Red Oleander by famed Bengali writer Rabindranath Tagore is considered to be one of the most difficult theatre pieces to stage.
The philosophical drama, written by Tagore in 1923, was staged only once in his lifetime.
It tells the symbolic tale of good versus evil in the form of the virgin Nandini, a representation of beauty and humanity, and a greedy, money-hungry king, who treats his men like machines whose purpose is to make him richer.
Director Bratati Bandyopadhyay, who hails from Calcutta, India, calls the "abstract and symbolic" story of conflict "not everybody's play".
She says: "The main challenge is to make it reach people, so that the ideas are conveyed to them."
BOOK IT /RED OLEANDER
WHERE: Drama Centre Theatre, The National Library, 100 Victoria Street, Level 5
WHEN: Sunday, 7pm
ADMISSION: $20. $30, $50
INFO: For tickets, call 9345-6915
The 54-year-old is renowned internationally for Bengali recitation, a popular artform that involves the recitation of poems and literary works. She has more than 50 albums to her name and is presenting Red Oleander essentially as an audio play.
It features her signature style which blends elocution, choreography, live music and stagecraft.
Fresh from a run in Calcutta, where it played to packed houses, Red Oleander will be staged in Singapore this Sunday at the Drama Centre Theatre.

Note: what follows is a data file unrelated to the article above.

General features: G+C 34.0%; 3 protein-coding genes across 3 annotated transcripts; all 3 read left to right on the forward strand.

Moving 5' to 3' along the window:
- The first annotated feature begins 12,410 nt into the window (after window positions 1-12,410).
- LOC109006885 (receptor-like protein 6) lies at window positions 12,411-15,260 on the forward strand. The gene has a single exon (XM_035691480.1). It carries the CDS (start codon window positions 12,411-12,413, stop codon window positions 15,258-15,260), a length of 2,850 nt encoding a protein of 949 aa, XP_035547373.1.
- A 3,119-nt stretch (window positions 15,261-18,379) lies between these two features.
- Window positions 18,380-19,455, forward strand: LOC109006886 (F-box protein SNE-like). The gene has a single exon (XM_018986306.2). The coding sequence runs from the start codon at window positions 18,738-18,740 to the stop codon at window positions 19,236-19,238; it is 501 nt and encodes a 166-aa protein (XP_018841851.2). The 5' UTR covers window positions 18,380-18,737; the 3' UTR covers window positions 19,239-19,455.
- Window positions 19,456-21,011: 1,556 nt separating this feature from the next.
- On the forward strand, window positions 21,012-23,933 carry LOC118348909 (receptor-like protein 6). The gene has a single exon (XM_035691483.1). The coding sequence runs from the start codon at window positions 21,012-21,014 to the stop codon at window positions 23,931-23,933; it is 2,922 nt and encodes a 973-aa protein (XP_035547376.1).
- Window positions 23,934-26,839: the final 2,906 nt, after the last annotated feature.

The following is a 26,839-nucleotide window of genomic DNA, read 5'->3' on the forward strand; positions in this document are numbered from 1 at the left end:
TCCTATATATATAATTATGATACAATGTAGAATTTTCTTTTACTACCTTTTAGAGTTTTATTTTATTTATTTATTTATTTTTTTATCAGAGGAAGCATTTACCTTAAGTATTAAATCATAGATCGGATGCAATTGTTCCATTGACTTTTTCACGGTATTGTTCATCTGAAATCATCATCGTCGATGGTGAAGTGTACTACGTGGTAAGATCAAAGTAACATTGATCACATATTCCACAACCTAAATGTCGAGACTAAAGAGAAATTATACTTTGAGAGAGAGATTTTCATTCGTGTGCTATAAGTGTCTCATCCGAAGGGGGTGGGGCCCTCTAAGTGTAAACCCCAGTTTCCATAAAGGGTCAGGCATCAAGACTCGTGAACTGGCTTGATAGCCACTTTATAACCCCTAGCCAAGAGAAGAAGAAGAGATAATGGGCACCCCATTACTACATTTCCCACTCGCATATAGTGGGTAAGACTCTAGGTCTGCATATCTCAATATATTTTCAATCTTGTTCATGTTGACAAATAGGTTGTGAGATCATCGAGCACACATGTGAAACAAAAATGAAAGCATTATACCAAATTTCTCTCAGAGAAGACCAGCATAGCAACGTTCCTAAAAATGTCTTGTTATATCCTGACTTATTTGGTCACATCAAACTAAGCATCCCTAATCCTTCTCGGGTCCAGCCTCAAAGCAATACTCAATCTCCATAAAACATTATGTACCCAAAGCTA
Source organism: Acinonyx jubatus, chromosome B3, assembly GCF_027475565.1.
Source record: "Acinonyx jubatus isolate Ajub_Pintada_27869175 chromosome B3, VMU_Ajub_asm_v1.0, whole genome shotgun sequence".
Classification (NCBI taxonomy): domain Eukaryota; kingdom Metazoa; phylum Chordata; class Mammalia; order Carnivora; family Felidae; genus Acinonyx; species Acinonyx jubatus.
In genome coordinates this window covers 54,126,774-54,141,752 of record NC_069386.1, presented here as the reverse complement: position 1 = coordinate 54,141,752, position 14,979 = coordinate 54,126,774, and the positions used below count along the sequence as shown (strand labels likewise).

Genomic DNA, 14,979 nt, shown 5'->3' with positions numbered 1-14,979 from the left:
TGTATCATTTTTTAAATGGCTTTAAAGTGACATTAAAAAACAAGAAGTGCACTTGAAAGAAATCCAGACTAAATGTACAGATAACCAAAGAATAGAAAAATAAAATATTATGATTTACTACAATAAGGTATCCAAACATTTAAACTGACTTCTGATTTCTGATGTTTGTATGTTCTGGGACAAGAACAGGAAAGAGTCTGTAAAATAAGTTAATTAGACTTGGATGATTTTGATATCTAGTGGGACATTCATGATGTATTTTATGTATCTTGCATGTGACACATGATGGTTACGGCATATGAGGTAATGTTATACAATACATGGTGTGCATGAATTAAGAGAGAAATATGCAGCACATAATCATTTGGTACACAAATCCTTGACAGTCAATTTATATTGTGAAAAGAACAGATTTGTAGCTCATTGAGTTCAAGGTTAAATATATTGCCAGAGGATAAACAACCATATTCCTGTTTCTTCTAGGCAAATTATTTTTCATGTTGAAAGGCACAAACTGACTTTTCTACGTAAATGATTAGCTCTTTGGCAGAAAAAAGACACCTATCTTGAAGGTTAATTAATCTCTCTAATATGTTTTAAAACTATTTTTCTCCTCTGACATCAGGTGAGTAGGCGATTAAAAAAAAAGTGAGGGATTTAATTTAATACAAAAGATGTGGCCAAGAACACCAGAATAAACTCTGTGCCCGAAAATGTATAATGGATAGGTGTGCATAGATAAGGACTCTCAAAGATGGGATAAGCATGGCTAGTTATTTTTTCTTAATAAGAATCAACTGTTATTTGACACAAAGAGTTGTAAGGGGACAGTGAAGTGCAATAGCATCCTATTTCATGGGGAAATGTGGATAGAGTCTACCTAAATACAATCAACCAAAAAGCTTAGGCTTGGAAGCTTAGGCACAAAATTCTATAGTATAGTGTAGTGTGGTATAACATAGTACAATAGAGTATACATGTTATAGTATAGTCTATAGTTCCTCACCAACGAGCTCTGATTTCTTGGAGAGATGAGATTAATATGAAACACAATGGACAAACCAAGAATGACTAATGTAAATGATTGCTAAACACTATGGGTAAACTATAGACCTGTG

The show, which is 1 hour 50 min long, is presented by the Tagore Society Singapore and supported by the Bengali Association Singapore.
Tickets cost $20 to $50.
It will be performed in Bengali. A brochure with an English summary of the show will be provided for non-Bengali speakers.
Red Oleander involves a cast of 12 from Calcutta, including Bandyopadhyay, alongside five dancers and five actors from Singapore.
She will play Nandini and Indian actor Debesh Roy Chowdhury will play the king.
The choreographer and principal dancer is Madhuboni Chatterjee, a Bharatanatyam dancer. Bharatanatyam is an Indian classical dance originating from Tamil Nadu.
Ms Dolly Davenport, creative director of Tagore Society Singapore, says that Red Oleander is considered an epic to Indian audiences. She says: "If one follows the dialogue of this drama, each and every line will remind us what a great philosopher Tagore was."
She adds that the story remains relevant today.
At one point, the characters cannot decide whether they should go back to their homeland, reflecting the current-day concerns faced by immigrants and expatriates.
"Such contemporary explanations written about 100 years back is amazing. While watching this, today's audience will be able to connect with it."